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Thursday, 4 April, 2002, 16:14 GMT 17:14 UK
France: Seductive and deadly
Thierry Henry is congratulated after scoring a magnificent goal
France swept Scotland aside in the Stade de France

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Easter is a time for reflection, but not on this occasion the thorny question of religion.

There is another issue that will tax just as many brains around the globe over the next few weeks - who will rule the football world after the 2002 World Cup?

Or, perhaps more appropriately, can anyone stop the French star shining once more?

Open Quote
Scotland weren't bad - it was just that France were much better
Close Quote

After witnessing their breathtaking demolition of Scotland in the Stade de France, one has to conclude that Les Bleus look invincible.

Sure, the experimental Scotland defence included an 18-year-old and a 20-year-old still in the embryonic stage of their club careers, never mind competing at international level.

True, a side still organised by the more conservative former manager, Craig Brown, would have probably saved the blushes caused by a 5-0 defeat.

But there is no denying that, in their present form, the French are pure poetry in motion.

And, in these days when it is said that there is no such thing as an easy international, one has to be impressed when a side cruises into a 4-0 lead by half-time and still increases their advantage after switching down a couple of gears in the second half.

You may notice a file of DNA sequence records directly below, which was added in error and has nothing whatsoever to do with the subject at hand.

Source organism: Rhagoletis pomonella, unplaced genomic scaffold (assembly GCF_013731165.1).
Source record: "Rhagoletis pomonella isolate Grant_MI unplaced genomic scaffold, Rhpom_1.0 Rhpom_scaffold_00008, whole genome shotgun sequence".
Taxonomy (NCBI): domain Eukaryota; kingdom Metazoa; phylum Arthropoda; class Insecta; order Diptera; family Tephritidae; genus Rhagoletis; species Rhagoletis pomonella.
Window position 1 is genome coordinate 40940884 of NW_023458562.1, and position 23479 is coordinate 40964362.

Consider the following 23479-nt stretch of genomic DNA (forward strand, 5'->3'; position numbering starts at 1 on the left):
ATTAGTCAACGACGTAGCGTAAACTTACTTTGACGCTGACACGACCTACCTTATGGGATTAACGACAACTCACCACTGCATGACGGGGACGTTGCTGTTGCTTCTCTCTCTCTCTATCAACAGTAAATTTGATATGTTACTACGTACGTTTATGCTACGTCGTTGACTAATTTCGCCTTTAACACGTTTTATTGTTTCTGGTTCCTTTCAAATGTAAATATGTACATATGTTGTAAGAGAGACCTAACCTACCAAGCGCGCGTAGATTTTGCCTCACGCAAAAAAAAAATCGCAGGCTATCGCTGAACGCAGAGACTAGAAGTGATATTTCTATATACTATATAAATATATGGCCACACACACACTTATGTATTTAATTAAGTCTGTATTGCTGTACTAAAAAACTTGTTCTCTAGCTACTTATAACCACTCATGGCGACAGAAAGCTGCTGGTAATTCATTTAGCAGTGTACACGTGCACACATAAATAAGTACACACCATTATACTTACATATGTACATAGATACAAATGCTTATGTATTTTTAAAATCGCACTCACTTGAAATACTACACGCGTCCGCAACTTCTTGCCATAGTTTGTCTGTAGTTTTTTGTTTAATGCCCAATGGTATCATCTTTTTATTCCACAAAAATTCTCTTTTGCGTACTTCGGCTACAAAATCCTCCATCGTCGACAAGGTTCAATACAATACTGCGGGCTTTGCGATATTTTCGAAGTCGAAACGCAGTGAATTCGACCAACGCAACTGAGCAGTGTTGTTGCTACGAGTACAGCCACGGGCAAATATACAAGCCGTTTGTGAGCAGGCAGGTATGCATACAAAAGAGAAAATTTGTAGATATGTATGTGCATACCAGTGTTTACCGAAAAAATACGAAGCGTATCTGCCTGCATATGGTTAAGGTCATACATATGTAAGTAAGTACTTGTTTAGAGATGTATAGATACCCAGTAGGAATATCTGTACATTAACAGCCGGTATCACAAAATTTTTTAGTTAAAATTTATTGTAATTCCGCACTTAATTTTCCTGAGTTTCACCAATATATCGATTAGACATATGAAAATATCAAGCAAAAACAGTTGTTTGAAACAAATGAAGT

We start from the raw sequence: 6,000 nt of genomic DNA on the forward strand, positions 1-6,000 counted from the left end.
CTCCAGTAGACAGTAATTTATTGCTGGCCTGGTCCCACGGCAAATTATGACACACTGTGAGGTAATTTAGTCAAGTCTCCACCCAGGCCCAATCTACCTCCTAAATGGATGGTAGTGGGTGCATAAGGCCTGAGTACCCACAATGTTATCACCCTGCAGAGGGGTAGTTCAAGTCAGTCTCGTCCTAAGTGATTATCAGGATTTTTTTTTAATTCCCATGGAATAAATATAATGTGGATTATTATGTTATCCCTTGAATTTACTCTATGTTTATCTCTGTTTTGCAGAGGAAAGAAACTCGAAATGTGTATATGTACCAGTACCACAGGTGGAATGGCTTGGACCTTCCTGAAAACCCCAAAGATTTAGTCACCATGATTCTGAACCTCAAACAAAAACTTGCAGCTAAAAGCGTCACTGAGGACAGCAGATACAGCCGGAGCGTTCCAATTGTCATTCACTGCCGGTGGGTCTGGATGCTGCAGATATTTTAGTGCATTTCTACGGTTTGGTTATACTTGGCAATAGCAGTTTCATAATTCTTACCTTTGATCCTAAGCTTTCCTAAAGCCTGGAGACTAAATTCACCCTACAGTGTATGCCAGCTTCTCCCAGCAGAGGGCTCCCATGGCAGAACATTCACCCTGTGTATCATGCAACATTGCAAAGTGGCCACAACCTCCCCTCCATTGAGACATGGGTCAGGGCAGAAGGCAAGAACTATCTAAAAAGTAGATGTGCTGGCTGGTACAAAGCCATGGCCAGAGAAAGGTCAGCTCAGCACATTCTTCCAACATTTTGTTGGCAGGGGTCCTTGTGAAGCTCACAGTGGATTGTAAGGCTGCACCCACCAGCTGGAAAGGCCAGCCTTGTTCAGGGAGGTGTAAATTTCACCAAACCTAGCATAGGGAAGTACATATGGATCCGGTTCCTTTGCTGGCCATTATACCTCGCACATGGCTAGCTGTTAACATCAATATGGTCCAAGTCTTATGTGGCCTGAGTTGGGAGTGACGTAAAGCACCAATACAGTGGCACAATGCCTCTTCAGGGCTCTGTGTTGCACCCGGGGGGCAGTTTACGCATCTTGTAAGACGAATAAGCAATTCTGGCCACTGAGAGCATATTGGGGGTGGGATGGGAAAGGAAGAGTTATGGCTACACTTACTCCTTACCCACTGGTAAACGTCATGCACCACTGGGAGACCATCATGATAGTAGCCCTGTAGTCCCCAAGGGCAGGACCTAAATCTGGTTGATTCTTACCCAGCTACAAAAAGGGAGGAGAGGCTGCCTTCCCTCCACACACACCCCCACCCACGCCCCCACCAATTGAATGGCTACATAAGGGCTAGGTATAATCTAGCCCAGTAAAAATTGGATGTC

Scotland's Dominic Matteo tries to get to grips with Zinedine Zidane
Zinedine Zidane (left) is the French messiah

In Zinedine Zidane, they have a messiah-like character whose silky skills appear to have come direct from whatever god you may choose to follow.

A more cynical opponent might have tried to man-mark the midfield maestro out of the game.

But, even if that tactic was to be successful, others such as Thierry Henry and David Trezeguet only need a sniff of the goal to produce the kind of stunning finishing that destroyed the Scots.

Scotland boss Berti Vogts said his team should have stuck the old-fashioned boot in.

Who can forget his German countryman Harald Schumacher doing even more than that to halt Patrick Batiston and a previous French incarnation taking their deserved place in the history books?

This time, Argentina and Italy are the ones with the cynicism combined with the skill that might knock the favourites out their graceful stride.

Familiarity with Premiership-based French players could give a talented England squad some hope, too.

Vincent Candela challenges Scotland's Neil McCann
Vincent Candela is a talented newcomer

But perhaps the 30-something status of many of Roger Lemerre's squad will be their biggest obstacle during the month-long extravaganza.

Like Pele in 1970, it is their chance of a fitting swansong.

His famous Brazilian side mastered the world - and boosted football's popularity - by making the ball their slave.

The French treat the ball as their lover, caressing it towards an explosive climax.

They have the opportunity to seduce the watching millions - including many with only a passing interest in the game - with the subtlety, power and deadly simplicity of their play.

As my girlfriend's mum remarked: "Scotland weren't bad. It was just that the French were much better.

"The way they danced around our boys, it was like watching ballet."

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